4 Golden Rules to Make Your Meeting More Successful
Communication is the key to success in project management. Face-to-face meetings have been – and always will be – part of that communication. But no matter how important they are said to be, face-to-face meetings are often a sheer waste of time and take away valuable minutes (and even hours) from other activities.
Is there any solution? Of course, you can use rigorous measures, make people stick to the point and allow them to talk no longer than 30 seconds. But is this going to help you have better and more effective meetings?
Surprisingly, it doesn’t require ‘nazi’ measures to keep your meetings short and sweet. All it takes is following four golden rules:
Rule 1: The shorter, the better
No project ever failed because its meetings were cut short. In fact, most projects thrive when you keep the meeting time to a minimum. The key is to make sure all attendees stick to the agenda. First, you determine what type of meeting you’re having – is it a creative brainstorming session or a short project review meeting? Second, set the timer and choose a person who will monitor that everyone follows the agenda and stays within the time limit.
Rule 2: Have a solid reason for the meeting
Make sure there is a really good reason to call a meeting. For example, it can be:
- Tough problem: you can’t solve a problem on your own, and it requires a creative group brainstorming.
- Decision: you should make a decision that will affect the entire group.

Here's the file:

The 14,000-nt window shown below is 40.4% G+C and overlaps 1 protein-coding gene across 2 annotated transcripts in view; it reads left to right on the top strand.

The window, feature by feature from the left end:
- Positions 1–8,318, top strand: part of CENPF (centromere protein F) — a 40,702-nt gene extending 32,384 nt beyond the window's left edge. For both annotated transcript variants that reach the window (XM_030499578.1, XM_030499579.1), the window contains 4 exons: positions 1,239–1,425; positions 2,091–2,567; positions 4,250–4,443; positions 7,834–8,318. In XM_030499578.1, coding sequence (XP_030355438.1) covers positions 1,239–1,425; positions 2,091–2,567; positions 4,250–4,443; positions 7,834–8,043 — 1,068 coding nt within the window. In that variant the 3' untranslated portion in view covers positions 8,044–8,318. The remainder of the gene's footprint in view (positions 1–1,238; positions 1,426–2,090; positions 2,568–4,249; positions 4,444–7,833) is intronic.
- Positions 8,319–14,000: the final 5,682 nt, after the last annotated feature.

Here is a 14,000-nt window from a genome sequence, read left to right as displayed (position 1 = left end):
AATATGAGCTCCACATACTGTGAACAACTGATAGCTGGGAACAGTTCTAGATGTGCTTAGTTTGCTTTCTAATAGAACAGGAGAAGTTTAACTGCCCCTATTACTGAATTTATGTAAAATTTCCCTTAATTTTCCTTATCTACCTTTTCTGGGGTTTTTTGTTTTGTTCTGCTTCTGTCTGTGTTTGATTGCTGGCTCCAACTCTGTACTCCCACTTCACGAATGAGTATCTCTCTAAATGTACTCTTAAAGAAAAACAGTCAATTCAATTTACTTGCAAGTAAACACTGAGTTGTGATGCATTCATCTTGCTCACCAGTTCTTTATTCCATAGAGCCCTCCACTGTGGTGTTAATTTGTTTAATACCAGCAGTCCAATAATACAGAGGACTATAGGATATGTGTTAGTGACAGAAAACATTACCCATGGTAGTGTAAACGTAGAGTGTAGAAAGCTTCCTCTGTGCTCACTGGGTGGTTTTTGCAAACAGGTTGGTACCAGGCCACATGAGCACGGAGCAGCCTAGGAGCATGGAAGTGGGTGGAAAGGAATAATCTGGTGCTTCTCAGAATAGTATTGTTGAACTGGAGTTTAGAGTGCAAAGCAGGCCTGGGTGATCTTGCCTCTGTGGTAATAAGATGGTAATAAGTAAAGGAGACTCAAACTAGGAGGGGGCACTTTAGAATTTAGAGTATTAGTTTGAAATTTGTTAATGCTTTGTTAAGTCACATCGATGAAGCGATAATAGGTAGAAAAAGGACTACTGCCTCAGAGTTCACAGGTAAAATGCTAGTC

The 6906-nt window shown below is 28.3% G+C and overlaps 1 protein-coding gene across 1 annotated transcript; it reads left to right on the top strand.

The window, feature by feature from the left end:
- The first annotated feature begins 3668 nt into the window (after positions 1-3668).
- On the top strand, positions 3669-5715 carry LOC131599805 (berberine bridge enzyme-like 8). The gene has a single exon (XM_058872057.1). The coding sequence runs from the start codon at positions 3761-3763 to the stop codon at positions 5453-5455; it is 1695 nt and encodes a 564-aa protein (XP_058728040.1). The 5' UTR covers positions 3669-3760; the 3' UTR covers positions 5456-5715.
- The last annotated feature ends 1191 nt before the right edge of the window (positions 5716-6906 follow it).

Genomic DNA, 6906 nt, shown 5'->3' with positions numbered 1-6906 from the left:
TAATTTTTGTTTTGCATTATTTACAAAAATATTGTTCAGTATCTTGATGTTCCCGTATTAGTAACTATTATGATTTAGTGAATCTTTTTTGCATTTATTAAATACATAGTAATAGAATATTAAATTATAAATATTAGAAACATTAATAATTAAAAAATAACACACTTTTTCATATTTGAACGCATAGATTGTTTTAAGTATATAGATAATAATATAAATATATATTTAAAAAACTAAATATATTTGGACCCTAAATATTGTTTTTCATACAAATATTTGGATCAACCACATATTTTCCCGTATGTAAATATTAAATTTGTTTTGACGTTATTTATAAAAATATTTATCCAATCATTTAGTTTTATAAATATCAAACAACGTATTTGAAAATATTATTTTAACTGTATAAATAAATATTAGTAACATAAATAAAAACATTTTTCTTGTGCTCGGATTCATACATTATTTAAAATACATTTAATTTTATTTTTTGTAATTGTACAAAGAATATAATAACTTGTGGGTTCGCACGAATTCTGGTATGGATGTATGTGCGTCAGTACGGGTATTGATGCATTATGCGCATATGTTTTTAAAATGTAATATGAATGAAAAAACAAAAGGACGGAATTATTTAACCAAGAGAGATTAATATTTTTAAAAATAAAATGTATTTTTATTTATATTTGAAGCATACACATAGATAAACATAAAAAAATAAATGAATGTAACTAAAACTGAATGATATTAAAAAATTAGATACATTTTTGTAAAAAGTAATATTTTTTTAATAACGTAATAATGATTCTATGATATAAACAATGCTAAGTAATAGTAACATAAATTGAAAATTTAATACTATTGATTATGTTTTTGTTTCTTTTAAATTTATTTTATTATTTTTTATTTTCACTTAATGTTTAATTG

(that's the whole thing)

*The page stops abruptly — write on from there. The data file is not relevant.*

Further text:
- News: there is news that can generate lots of questions, so you believe it’s better to provide the information to everyone at the same time.
- Project launch: you’re launching a new project and want to bring people together to set the direction and define the guidelines.
- Weekly/quarterly/etc. updates
- Annual board meeting
Make sure everyone knows the reason for the meeting and knows what is expected from them.
Rule 3. Announce the agenda beforehand
An agenda is a must if you want to make your meeting concrete, focused and keep it on point and on schedule. Everyone should know the agenda – this is how you can gather people who really need to be there. Those who are not going to contribute, don’t have to attend the meeting.
Rule 4. Follow up
When the meeting comes to an end, briefly repeat decisions you’ve made and review an action plan you’ve created. Agree on a follow-up meeting and schedule it straight away. Persistence is the key. If you want anything to happen, you must follow up, follow up, and follow up.